"After the company approached the factory unions about being a partner in the MIOSHA agreement, there were many questions.  But after meetings with MIOSHA representatives and amongst the Locals, we have decided to proceed with cautious optimism," said Barry Broeckaert, President Local 262-G and Inter-Factory Chairman.

Sharing safety and health information between all partners is a key component of the agreement, and will help identify emerging issues in the food processing industry.  This agreement represents a new strategy that will emphasize proactive measures to ensure a safe and healthy work environment.  During the implementation period, MIOSHA will use both consultation and compliance staff.

The partners agree to target the reduction of the MIOSHA log summary data at each location through the use of a proactive health and safety approach and a non-adversarial relationship that maximizes the strengths and resources of all parties.  Michigan Sugar has had a formal safety and health program employing safety and health professionals for more than 20 years, which includes all elements of applicable MIOSHA standards.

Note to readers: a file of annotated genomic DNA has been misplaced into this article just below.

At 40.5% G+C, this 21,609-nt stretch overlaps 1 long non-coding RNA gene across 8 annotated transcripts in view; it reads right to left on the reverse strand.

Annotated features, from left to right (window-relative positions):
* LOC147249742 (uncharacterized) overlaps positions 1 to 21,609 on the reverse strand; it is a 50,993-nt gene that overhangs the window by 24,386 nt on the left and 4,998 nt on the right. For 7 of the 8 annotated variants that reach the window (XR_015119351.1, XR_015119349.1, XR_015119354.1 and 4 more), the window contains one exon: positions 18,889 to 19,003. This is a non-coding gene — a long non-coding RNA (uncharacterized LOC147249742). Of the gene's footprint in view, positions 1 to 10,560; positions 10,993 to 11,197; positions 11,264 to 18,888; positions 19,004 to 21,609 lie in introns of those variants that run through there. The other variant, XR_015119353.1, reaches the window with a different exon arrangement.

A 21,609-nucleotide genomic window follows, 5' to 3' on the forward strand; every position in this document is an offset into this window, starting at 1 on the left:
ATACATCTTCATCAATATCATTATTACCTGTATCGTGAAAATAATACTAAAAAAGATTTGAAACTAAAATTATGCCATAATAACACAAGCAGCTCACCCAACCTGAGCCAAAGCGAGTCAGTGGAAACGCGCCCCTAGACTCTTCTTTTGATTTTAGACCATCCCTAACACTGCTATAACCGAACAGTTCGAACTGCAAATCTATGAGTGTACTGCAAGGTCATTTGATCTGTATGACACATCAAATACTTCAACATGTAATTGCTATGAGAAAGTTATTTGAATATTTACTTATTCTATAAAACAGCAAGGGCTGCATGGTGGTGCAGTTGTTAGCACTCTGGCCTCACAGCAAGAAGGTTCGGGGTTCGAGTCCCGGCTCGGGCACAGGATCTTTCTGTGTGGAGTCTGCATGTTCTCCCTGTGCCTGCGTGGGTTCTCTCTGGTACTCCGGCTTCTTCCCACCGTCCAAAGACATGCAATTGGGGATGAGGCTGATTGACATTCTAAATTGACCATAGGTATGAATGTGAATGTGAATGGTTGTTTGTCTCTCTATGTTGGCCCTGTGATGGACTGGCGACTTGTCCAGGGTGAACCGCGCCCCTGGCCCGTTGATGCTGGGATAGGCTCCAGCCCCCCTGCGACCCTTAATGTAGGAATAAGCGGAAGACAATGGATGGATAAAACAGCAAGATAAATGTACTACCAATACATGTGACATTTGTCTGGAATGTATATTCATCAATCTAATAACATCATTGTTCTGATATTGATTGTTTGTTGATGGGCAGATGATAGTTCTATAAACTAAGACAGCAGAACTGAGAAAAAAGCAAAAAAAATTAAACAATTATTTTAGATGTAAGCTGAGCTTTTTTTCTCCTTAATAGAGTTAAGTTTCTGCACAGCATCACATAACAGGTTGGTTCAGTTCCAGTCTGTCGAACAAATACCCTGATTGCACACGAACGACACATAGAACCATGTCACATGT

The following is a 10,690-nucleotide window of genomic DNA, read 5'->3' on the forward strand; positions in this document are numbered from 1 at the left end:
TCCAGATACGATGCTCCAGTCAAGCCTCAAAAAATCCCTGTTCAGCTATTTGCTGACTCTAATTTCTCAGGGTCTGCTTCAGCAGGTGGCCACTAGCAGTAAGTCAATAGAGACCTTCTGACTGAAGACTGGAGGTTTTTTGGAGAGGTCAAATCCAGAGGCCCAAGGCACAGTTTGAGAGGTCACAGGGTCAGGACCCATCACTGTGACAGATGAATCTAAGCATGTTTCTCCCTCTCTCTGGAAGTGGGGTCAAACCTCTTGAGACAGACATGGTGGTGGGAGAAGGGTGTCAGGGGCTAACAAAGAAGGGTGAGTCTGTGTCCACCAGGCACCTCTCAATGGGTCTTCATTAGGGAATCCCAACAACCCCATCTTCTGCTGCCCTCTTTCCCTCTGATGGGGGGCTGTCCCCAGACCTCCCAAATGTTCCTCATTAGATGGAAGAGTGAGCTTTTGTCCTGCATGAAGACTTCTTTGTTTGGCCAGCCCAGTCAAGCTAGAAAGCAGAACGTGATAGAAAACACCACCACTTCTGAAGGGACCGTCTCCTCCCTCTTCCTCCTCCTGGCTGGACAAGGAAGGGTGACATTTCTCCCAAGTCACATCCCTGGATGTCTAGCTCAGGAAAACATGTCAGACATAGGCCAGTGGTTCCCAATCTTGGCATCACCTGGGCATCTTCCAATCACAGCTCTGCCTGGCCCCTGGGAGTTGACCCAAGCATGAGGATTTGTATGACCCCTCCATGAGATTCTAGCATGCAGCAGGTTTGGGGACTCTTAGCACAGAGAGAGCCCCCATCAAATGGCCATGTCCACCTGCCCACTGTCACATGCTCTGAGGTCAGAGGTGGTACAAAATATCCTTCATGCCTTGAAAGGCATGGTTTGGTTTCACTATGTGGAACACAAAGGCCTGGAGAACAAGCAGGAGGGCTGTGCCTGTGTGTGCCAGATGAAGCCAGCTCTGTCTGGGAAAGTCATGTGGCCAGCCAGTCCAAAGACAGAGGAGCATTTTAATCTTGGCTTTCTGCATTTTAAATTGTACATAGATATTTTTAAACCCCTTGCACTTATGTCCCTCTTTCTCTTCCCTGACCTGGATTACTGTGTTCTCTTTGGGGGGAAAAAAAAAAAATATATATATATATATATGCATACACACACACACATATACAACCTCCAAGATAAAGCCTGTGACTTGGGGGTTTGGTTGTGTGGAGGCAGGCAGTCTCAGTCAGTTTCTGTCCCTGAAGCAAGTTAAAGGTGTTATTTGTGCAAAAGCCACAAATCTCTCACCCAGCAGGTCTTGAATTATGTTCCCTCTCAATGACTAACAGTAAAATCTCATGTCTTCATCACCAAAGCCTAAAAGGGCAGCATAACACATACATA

Employees bring valuable skills and perspectives to the development stage of a partnership and their participation is essential. Employee and union involvement in the day-to-day implementation of worksite safety and health management systems and other partnership activities is required.

Following are key short-term goals of the partnership:

  1. Continue to use safety self inspections as the primary auditing tool.
  2. Develop a comprehensive group of audits for targeted areas.
  3. Develop a program to ensure that hearing protection is being used as required.
  4. Determine and implement an ergonomic program for all sugar packing operations.
  5. Identify and categorize all electrical circuits under the Arc Flash Standard.
  6. Conduct a complete inventory update of all chemicals used in the company.